Welfare issues are overwhelming the political circles with the budget row spreading to tax issues while the main opposition party proposed yet another welfare program with an unsecured budget on Thursday.
At a forum titled “A house for newlyweds,” lawmakers of the main opposition New Politics Alliance for Democracy stated that funding for the project would be included in next year’s budget to provide coverage for 50,000 newlywed couples.
“(The party) will roll out a 3+2 policy that will provide 30,000 homes and lower the national housing fund’s interest rate to provide financial support for 20,000 (couples),” Rep. Hong Jong-haak.
Hong said that the party will push to allocate 243.2 billion won ($221.7 million) for the project in next year’s budget. He also argued that 1 million homes for newlyweds can be secured in the long term, and that the National Pension Service should be encouraged to invest in related projects.
While Hong trumpeted the new project, funding for which has yet to be secured, NPAD floor leader Rep. Woo Yoon-keun again emphasized the need to find funding for existing welfare projects.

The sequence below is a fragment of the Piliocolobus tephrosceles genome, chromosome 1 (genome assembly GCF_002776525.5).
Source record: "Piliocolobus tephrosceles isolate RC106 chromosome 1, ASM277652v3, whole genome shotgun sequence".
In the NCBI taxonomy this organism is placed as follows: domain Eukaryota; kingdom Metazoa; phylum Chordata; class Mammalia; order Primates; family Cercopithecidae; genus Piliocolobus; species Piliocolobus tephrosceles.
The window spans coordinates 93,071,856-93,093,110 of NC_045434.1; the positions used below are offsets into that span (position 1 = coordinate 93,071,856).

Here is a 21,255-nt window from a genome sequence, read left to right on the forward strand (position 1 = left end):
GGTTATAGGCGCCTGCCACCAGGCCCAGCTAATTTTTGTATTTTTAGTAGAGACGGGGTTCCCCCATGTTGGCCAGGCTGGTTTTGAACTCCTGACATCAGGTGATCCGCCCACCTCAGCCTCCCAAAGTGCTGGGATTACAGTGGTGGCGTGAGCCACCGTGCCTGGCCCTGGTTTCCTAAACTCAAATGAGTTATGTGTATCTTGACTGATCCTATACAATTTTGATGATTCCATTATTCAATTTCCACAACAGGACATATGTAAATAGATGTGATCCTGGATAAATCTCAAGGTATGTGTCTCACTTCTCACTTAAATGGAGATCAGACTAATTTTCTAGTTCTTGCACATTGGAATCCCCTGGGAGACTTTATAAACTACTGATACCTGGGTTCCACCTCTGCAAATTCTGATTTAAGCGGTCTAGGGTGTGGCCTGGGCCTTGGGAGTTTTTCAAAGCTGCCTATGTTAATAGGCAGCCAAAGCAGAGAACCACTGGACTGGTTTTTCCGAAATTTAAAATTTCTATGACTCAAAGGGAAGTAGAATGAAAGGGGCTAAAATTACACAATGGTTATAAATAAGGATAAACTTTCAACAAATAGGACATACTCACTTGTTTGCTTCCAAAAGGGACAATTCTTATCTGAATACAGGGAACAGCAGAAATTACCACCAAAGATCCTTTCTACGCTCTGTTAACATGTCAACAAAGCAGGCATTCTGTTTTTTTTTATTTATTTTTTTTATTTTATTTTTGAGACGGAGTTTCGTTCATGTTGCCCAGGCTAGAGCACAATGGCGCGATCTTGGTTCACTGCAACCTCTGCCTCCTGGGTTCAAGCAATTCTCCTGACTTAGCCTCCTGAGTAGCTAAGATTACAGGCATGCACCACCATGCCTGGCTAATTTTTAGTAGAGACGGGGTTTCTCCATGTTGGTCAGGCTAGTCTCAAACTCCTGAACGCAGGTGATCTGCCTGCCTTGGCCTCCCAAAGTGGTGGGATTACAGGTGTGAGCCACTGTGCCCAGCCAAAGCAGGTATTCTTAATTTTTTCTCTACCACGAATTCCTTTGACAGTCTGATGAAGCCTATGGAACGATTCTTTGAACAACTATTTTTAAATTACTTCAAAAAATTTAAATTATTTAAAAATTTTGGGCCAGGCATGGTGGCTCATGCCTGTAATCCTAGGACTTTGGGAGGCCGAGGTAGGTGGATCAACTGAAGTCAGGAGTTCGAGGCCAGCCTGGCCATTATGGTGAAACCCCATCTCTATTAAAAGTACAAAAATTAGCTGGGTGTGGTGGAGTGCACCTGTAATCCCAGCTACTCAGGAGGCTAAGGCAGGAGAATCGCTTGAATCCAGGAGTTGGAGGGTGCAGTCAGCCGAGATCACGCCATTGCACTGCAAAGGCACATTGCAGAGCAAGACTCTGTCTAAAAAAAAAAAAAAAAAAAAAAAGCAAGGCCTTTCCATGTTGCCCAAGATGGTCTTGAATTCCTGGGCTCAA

The NPAD and the ruling Saenuri Party has been engaged in an expanding row over funding for free child care for toddlers and free school meals ever since the 2015 budget review began earlier this month.
The NPAD is demanding that funding for all such projects should be secured, while the ruling party and the government are backing plans to prioritize state funding and to make provincial education offices shoulder part of the burden.
“Normalizing corporate taxes for conglomerates is the solution,” Woo said. He said that large companies are estimated to have saved 39 trillion won in taxes due to the previous administration’s policies.
“Returning corporate taxes to the rates before the Lee Myung-bak administration can secure a maximum of 7 trillion won in tax revenues. By modifying the excessive non-tax benefits large companies can contribute 4 trillion won in tax revenues.”
The ruling party, which has effectively rejected raising corporate taxes almost immediately after the suggestion was made, chose instead to shift the focus toward the so-called “people’s livelihood bills.”
The term refers to bills designed to improve the economic conditions of the general public.
“Jobs are not only a source of income, but they also raise self-esteem, so creating jobs is welfare,” Saenuri Party chairman Rep. Kim Moo-sung said at the party’s supreme council meeting.
“To create jobs, economic stimulus measures and the livelihood bills need to be passed soon as possible, and in particular the service industry promotion act must be passed.”
By Choi He-suk (firstname.lastname@example.org)